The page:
On 23 June, the Pervomayskiy District Court in Bishkek passed sentence on Kyrgyzstan’s former president Almazbek Atambaev. He was pronounced guilty of the unlawful early release from prison of crime boss Aziz Batukaev and sentenced to 11 years and two months in jail, as well as having his property confiscated and being stripped of his state awards. All of the other defendants in the case were released. Atambaev thus becomes the first Kyrgyz president to be put behind bars. His two predecessors were overthrown by revolutions and fled the country.
A dangerous job
Atambaev rose to the presidency following Kyrgyzstan’s second revolution. The country’s first leader, Askar Akaev, having been overthrown in 2005, was by then already living in Russia, and following the 2010 revolution, second president Kurmanbek Bakiev fled to Belarus. A court later sentenced Bakiev in absentia to a lengthy term in jail, but Belarus granted him political asylum. Atambaev was the founder of the Social Democratic Party of Kyrgyzstan (SDPK) which took an active part in the events of 2010. After Bakiev’s overthrow, SDPK member Roza Otunbaeva briefly served as interim president, and in the 2011 elections it was Atambaev who emerged victorious.
Having likely learned from the experiences of his predecessors, Atambaev did not try to cling to power beyond his statutory term. At the end of 2017, he left the office of president, which Kyrgyzstan’s new constitution allowed him to occupy only for one six-year period during his whole life. He did, however, attempt to pull off what might be called an “Operation Successor” (Translator’s note: the reference is to the search for a successor to Boris Yeltsin at the end of the 1990s in Russia, which brought Vladimir Putin to power with a promise to protect Yeltsin and his associates): Sooronbay Jeenbekov was elected president, having run under the banner of the SDPK and received the active support of Atambaev’s associates. It may be that Atambaev sought to become the “grey cardinal” of Kyrgyz politics, but as later became known, this plan fell apart literally in the very first days after the inauguration of the new head of state. Jeenbekov met then-president of Kazakhstan Nursultan Nazarbaev and settled a conflict that had previously arisen between Atambaev and the Elbasy. The ex-president did not appreciate such a show of independence.
Already by the start of 2018, the rift between Atambaev and Jeenbekov was being talked about in the corridors of power, and by 2019 the ex-president had come out in open opposition. As a result, the SDPK split into two parts – one remained loyal to Atambaev, while another group re-registered the party under the leadership of little-known politician Sagynbek Abdyrakhmanov. Atambaev swiftly stepped down as leader of his part of the party. According to commentators, he did this in the hope of avoiding being stripped of his immunity from prosecution, a possibility that was then being widely discussed. It just so happens that a law adopted “under Atambaev” allows for a former president to be shorn of his immunity only in the event that he remains active in politics. Atambaev likely calculated that if he formally left the position of party leader then the process against him would grind to a halt.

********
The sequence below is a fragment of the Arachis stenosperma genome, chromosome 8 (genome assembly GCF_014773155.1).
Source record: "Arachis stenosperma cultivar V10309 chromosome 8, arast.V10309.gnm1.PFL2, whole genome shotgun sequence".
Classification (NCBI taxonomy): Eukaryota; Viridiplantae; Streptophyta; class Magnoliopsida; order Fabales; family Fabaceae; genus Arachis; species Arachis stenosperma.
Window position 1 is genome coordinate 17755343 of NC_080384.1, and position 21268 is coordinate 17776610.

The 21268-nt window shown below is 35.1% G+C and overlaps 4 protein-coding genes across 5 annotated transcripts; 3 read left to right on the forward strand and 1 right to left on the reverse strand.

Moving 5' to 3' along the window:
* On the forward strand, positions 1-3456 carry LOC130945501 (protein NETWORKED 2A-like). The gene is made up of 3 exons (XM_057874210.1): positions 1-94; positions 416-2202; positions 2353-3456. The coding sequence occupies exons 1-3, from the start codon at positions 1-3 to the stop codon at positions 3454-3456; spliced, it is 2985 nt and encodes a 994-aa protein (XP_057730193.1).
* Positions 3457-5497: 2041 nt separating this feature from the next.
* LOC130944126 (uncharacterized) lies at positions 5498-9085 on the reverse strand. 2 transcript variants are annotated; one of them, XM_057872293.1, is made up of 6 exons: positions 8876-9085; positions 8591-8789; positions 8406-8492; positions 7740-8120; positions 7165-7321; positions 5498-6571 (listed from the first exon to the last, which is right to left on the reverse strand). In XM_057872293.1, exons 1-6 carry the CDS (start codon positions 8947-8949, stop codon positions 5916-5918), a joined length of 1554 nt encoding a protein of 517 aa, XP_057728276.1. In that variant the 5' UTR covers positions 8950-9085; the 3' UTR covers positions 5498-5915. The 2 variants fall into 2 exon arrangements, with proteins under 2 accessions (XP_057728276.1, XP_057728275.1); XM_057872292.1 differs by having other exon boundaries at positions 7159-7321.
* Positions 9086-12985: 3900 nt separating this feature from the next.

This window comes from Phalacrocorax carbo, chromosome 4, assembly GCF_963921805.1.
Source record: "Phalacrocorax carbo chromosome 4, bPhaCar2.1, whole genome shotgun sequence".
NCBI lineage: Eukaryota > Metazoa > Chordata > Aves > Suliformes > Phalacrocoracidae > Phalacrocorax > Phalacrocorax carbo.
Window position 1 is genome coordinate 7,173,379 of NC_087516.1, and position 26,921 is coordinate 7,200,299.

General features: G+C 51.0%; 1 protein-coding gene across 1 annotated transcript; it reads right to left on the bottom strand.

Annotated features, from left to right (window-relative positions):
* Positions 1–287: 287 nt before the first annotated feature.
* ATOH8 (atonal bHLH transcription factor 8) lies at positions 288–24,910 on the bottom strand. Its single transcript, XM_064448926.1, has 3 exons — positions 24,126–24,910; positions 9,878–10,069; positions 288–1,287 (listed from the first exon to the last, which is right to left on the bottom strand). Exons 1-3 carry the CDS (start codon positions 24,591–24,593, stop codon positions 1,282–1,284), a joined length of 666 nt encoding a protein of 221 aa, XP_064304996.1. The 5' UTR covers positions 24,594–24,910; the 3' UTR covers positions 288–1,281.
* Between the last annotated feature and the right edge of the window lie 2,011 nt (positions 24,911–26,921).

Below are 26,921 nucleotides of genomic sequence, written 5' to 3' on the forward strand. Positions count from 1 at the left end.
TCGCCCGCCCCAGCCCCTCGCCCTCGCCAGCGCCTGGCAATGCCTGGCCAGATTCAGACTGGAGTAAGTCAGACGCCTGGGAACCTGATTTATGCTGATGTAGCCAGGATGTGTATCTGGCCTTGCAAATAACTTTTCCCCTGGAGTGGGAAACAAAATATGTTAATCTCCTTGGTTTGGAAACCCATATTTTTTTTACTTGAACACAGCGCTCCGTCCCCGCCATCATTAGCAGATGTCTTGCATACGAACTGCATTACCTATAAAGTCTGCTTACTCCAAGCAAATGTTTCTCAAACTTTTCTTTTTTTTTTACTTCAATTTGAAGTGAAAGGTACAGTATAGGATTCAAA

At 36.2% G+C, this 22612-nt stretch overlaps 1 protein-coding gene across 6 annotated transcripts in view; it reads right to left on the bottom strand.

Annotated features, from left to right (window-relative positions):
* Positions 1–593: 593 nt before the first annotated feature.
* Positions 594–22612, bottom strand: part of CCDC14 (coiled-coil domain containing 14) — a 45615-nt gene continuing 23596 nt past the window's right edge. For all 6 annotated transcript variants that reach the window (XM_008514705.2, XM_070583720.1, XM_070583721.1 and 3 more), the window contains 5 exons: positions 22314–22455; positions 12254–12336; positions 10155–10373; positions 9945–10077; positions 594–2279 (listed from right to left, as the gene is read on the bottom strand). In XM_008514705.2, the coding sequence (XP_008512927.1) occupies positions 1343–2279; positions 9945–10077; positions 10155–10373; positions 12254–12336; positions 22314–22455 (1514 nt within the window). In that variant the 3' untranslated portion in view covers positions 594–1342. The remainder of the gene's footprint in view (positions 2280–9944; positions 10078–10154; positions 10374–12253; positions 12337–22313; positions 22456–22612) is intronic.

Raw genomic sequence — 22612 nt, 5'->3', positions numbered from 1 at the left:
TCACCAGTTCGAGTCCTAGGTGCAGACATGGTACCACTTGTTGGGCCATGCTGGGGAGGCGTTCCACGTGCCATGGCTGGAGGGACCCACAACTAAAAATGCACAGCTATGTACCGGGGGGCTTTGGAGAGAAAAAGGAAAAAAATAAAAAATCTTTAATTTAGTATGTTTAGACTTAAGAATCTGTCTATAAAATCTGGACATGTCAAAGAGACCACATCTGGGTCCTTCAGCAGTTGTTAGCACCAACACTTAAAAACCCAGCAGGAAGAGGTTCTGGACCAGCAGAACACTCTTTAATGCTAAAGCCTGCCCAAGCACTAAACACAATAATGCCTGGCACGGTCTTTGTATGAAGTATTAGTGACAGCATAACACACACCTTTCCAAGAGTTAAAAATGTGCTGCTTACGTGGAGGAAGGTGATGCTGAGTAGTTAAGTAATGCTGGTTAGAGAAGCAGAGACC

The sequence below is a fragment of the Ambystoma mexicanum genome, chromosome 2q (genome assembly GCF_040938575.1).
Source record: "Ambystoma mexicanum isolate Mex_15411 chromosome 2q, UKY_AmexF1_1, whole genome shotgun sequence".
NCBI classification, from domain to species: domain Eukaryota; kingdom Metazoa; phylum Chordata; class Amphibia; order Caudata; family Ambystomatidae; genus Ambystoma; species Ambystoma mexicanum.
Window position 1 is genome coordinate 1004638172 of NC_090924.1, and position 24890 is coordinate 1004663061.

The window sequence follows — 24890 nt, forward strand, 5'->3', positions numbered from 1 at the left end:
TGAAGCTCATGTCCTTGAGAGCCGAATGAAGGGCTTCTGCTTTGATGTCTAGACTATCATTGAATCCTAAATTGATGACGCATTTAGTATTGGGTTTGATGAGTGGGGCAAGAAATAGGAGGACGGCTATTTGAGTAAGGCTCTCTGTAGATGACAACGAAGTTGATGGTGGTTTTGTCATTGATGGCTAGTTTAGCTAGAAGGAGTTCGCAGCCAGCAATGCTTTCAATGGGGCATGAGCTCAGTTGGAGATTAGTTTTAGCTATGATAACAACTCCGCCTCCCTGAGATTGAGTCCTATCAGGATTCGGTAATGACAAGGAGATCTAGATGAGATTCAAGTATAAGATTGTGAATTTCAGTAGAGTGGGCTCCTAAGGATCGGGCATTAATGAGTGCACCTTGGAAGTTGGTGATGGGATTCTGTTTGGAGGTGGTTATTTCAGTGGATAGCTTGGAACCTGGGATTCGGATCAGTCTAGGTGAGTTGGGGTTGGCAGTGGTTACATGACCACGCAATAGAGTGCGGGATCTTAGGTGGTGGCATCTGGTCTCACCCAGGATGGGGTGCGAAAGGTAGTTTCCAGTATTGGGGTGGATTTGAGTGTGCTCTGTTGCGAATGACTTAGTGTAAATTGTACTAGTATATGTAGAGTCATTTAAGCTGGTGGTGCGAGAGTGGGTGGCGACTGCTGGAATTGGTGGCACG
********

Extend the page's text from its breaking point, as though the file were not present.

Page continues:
In practice, however, no one was paying any attention to Atambaev’s formal status. In June 2019, his immunity was removed and he started to receive summons to give testimony in the recently-reopened case relating to the illegal release of “thief in law” (crime boss) Aziz Batukaev. In 2013, the ethnic-Chechen Batukaev was released early from prison in Kyrgyzstan and immediately hopped on a plane to Chechnya, never to return. He had been set free on the grounds that he was suffering from a terminal illness, but it quickly became clear that the medical documents in question had been forged. To this day, Batukaev remains alive and well and has managed to evade all attempts to extradite him back to Kyrgyzstan. Investigations into the affair back in 2013 were quickly laid to rest. Yet now investigators had suddenly decided to reopen the case – and above all to bring the former president in for questioning.